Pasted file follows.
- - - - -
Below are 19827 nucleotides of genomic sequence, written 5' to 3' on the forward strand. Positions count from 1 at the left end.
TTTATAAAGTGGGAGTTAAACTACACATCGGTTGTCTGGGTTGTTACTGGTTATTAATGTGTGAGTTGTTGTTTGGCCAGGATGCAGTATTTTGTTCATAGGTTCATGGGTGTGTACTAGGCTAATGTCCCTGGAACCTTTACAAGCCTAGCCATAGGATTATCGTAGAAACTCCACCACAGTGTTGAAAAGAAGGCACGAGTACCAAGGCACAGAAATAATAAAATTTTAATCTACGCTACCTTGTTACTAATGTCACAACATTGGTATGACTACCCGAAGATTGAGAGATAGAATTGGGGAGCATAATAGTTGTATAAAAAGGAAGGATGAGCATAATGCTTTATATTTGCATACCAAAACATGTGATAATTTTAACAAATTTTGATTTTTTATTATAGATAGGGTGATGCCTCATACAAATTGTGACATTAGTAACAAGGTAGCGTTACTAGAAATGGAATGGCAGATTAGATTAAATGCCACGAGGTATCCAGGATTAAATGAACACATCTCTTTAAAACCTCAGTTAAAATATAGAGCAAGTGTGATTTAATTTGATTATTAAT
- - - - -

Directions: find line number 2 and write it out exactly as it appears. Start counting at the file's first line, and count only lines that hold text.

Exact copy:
TTTATAAAGTGGGAGTTAAACTACACATCGGTTGTCTGGGTTGTTACTGGTTATTAATGTGTGAGTTGTTGTTTGGCCAGGATGCAGTATTTTGTTCATAGGTTCATGGGTGTGTACTAGGCTAATGTCCCTGGAACCTTTACAAGCCTAGCCATAGGATTATCGTAGAAACTCCACCACAGTGTTGAAAAGAAGGCACGAGTACCAAGGCACAGAAATAATAAAATTTTAATCTACGCTACCTTGTTACTAATGTCACAACATTGGTATGACTACCCGAAGATTGAGAGATAGAATTGGGGAGCATAATAGTTGTATAAAAAGGAAGGATGAGCATAATGCTTTATATTTGCATACCAAAACATGTGATAATTTTAACAAATTTTGATTTTTTATTATAGATAGGGTGATGCCTCATACAAATTGTGACATTAGTAACAAGGTAGCGTTACTAGAAATGGAATGGCAGATTAGATTAAATGCCACGAGGTATCCAGGATTAAATGAACACATCTCTTTAAAACCTCAGTTAAAATATAGAGCAAGTGTGATTTAATTTGATTATTAAT